For me, the most intriguing stories of Mary come from the Gnostic Gospels.  These are other non-canonical writings discovered since the 18th centuries.  Karen King, a member of the Jesus Seminar, wrote a book, The Gospel of Mary of Magdala, and tells of the discovery of some of the Gnostic books:  “Notable among them was a find of enormous significance near the village of Nag Hammadi in middle Egypt.  In 1945, a peasant serendipitously uncovered a clay jar containing fourth century papyrus books, including several which develop the early portrait of Mary as a prominent disciple of Jesus.”


In these other gospels, Mary is portrayed as a spiritual companion of Jesus, the only follower who truly understood the mysteries and profundities of the faith, which she interpreted for the male disciples.  In the Gospel of Philip (written in the 3rd -4th century), Mary was venerated as the companion of Jesus, the one whom Jesus “love more than all the disciples, and he used to kiss her on her ___________.”  It is at this point that the text is unclear and no one knows for certain where Jesus kissed her!  In the Gospel of Philip, Mary is presented as a metaphor for spiritual illumination.


You may not know that there is an ancient gospel called the Gospel of Mary!  It was written in the 2nd century, but disappeared for over fifteen hundred years until a fragment copy was discovered in the late 19th century.  Now, we have two additional fragments.  But fewer than 9 pages of the ancient papyrus text survive.  That means that about half of the Gospel of Mary is lost to us.


In this gospel:

  • Jesus’ teachings are identified as a path to inner spiritual knowledge.
  • His suffering and death are rejected as a path to eternal life.
  • Mary Magdalene’s past as a prostitute is refuted.
  • Women’s leadership is legitimized.

In fact, in the Gospel of Mary, “salvation is achieved  by discovering within oneself he true spiritual nature of humanity and overcoming the deceptive entrapments of the bodily passions of the world.”   (Karen King)


All of these works contain extensive dialogues between Jesus and his disciples, and Mary is an active and vocal participant, according to Karen King.  The disciple Peter (you remember him – he is the rock upon which Jesus said he would build the church), is portrayed in the Pistis Sophia as a zealous rival to Mary Magdalene.  He whines to Jesus, “My Lord, we cannot bear this woman any longer.  She deprives us of any opportunity to say anything.  She keeps on talking.’  And in the Gospel of Mary, Peter says, “Would the Redeemer, then, have spoken secretly with a woman without letting us know?  Should we perhaps repent and all listen to her?”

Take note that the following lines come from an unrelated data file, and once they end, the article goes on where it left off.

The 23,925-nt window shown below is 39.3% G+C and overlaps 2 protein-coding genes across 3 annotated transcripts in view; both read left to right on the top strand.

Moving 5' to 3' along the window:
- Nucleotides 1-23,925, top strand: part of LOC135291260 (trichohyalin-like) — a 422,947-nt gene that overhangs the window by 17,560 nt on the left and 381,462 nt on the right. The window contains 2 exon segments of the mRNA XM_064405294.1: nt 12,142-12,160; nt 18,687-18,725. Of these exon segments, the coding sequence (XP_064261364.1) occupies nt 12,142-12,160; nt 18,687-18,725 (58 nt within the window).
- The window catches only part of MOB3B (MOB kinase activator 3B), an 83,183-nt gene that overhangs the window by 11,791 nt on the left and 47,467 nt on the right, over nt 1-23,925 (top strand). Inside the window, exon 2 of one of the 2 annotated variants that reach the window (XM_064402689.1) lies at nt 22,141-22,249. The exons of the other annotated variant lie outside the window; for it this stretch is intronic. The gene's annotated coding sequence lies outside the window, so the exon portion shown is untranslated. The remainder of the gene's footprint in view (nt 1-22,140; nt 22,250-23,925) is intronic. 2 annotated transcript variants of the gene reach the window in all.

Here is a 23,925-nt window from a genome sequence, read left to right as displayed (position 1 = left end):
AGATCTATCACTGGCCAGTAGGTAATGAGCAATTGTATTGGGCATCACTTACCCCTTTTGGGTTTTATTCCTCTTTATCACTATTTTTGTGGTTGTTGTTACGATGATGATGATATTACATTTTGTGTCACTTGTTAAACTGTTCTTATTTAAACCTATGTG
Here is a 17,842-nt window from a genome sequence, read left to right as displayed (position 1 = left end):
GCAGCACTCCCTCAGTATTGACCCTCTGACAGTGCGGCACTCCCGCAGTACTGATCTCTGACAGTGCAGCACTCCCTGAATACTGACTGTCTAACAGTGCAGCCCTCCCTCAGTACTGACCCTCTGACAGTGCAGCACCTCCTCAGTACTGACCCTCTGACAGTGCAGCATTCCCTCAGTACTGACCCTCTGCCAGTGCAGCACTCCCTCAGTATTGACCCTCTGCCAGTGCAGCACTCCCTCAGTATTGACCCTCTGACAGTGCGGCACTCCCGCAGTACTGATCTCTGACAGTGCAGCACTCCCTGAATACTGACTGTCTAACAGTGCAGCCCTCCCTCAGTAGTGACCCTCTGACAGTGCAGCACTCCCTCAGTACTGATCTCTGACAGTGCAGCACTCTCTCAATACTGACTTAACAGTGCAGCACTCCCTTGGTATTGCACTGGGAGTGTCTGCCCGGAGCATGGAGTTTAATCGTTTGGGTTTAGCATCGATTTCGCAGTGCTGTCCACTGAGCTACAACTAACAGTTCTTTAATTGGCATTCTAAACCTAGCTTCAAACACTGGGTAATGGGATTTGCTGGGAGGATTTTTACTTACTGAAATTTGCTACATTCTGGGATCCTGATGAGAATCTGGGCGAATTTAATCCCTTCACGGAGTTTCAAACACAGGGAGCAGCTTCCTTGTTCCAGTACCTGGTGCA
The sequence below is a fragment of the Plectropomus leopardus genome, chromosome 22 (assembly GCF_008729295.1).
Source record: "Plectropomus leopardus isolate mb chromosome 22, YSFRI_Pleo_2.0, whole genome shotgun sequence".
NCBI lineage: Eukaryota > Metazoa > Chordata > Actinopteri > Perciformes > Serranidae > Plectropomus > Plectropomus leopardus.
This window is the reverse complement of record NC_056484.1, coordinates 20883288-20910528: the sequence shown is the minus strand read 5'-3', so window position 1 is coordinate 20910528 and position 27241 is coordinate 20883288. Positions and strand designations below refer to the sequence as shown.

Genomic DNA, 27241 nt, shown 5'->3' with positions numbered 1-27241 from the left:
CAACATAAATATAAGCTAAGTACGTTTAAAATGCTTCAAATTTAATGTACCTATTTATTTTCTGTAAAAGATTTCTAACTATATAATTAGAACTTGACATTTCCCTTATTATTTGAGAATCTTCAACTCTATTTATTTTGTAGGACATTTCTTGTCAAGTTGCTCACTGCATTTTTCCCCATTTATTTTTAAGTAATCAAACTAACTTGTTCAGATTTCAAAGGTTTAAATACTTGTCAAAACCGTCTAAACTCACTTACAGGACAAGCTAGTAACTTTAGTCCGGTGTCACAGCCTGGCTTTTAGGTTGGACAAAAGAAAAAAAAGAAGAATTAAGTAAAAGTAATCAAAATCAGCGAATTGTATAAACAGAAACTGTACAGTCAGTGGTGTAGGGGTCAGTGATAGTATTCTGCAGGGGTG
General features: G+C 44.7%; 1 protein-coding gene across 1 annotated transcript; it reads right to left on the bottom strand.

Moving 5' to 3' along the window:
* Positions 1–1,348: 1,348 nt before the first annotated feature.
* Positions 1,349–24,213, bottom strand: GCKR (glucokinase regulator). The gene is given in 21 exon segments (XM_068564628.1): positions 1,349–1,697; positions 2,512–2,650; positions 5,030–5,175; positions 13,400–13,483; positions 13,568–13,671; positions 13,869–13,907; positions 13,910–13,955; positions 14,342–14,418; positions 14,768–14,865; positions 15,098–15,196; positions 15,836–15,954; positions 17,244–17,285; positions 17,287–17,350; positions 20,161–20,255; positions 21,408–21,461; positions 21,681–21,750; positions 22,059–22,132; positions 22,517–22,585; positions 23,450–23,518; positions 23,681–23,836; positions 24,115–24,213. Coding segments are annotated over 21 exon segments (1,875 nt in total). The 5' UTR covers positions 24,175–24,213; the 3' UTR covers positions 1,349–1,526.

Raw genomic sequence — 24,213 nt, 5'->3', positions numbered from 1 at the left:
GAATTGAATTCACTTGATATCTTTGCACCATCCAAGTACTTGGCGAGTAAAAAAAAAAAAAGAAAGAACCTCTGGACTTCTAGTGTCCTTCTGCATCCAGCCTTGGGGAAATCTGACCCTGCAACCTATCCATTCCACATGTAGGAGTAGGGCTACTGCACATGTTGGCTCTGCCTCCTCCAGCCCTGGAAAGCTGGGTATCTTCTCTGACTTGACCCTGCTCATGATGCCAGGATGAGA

And from Elisabeth Moltmann-Wendel:  “According to the experiences of the early church, she is actually superior to men.  She cheers up the helpless disciples, who do not know how they are to go about their work.  Scenes of this kind can be found in painting of the 11th and 12th centuries: a crowd of ignorant disciples, at their wits’ end, are on one occasion provided with a speech bubble: ‘Tell us, Mary, what you saw on the way.’  They are faced with a clearly superior Mary Magdalene who proclaims to them: ‘I have seen the Lord.’”


It is obvious in the Gospel of John and the Gnostic gospels that Jesus and Mary Magdalene had a particularly intimate relationship.  In their conversations, as recorded in these gospels, there seems to be a delight, a happiness, and even an eroticism which transcend the teacher-pupil relationship.  Particularly since Dan Brown’s provocative book The DaVinci Code, Mary Magdalene’s sexual relationship to Jesus has been rehashed (and not for the first time in history).


Martin Luther seems to assume that there was a sexual relationship between Jesus and Mary.  Luther said that she loved him “warmly and passionately” and that she had a “hot and burning heart” towards him.  But Luther works diligently to show that their love was not simply an earthly thing, but a spiritual bond.  But we do not do Mary Magdalene justice if we associate her only with great love and passion, or with prostitution.  By doing this, she becomes one-dimensional.


I think we can learn from her passion and her sensuality, because those appear to be part of her persona.  But we must also realize that the historical Mary of Magdala was a prominent Jewish follower of Jesus, a visionary, and a leading apostle.  The calling of Mary Magdalene is the calling of us all.  As Joyce Hollyday wrote, “She is all of us at our passionate best, when we refuse to live in the broken present and dare to dream of a future full of promise.  We commune in intimacy with Jesus, as Mary Magdalene did, when we accept the gift of abundant life and live as joyful witnesses to the resurrection.”




Fiorenza, Elisabeth Schussler, “In Memory of Her”.  Crossroad Publishing, 1983.


Hollyday, Joyce.  “Clothed with the Sun; Biblical Women Social Justice & Us”.  Westminster Press, 1994.


King, Karen.  “The Gospel of Mary of Magdala; Jesus and the first Woman Apostle”.   Polebridge Press, 2003.


Moltmann-Wendel, Elisabeth.  “The Women Around Jesus.”  Crossroad Publishing, 1988.


Smith, Dennis E. & Williams, Michael E., editors.  “The Storyteller’s Companion to the Bible”.  Abingdon Press, 1999.